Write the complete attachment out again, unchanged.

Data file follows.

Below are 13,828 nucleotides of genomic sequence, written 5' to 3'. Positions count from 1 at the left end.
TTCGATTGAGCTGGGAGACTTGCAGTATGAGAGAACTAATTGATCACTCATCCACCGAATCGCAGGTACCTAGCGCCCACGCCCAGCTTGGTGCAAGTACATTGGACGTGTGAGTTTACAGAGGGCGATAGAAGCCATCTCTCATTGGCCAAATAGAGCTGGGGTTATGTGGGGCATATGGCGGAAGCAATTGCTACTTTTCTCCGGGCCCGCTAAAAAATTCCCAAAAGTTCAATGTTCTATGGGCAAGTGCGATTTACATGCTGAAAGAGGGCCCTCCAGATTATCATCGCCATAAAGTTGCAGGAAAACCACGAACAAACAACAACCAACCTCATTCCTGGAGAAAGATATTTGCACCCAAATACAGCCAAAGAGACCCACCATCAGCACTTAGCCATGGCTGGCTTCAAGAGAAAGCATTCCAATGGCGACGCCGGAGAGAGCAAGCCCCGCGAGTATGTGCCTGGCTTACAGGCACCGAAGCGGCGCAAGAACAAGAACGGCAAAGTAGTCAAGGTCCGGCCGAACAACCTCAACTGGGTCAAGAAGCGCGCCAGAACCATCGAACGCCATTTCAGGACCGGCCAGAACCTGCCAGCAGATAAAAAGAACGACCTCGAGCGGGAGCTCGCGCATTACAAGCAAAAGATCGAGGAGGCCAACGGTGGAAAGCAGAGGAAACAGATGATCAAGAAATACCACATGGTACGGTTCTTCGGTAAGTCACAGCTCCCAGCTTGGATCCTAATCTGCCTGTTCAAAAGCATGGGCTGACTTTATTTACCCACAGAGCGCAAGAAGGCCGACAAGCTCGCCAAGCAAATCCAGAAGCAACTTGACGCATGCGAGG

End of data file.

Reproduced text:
Below are 13,828 nucleotides of genomic sequence, written 5' to 3'. Positions count from 1 at the left end.
TTCGATTGAGCTGGGAGACTTGCAGTATGAGAGAACTAATTGATCACTCATCCACCGAATCGCAGGTACCTAGCGCCCACGCCCAGCTTGGTGCAAGTACATTGGACGTGTGAGTTTACAGAGGGCGATAGAAGCCATCTCTCATTGGCCAAATAGAGCTGGGGTTATGTGGGGCATATGGCGGAAGCAATTGCTACTTTTCTCCGGGCCCGCTAAAAAATTCCCAAAAGTTCAATGTTCTATGGGCAAGTGCGATTTACATGCTGAAAGAGGGCCCTCCAGATTATCATCGCCATAAAGTTGCAGGAAAACCACGAACAAACAACAACCAACCTCATTCCTGGAGAAAGATATTTGCACCCAAATACAGCCAAAGAGACCCACCATCAGCACTTAGCCATGGCTGGCTTCAAGAGAAAGCATTCCAATGGCGACGCCGGAGAGAGCAAGCCCCGCGAGTATGTGCCTGGCTTACAGGCACCGAAGCGGCGCAAGAACAAGAACGGCAAAGTAGTCAAGGTCCGGCCGAACAACCTCAACTGGGTCAAGAAGCGCGCCAGAACCATCGAACGCCATTTCAGGACCGGCCAGAACCTGCCAGCAGATAAAAAGAACGACCTCGAGCGGGAGCTCGCGCATTACAAGCAAAAGATCGAGGAGGCCAACGGTGGAAAGCAGAGGAAACAGATGATCAAGAAATACCACATGGTACGGTTCTTCGGTAAGTCACAGCTCCCAGCTTGGATCCTAATCTGCCTGTTCAAAAGCATGGGCTGACTTTATTTACCCACAGAGCGCAAGAAGGCCGACAAGCTCGCCAAGCAAATCCAGAAGCAACTTGACGCATGCGAGG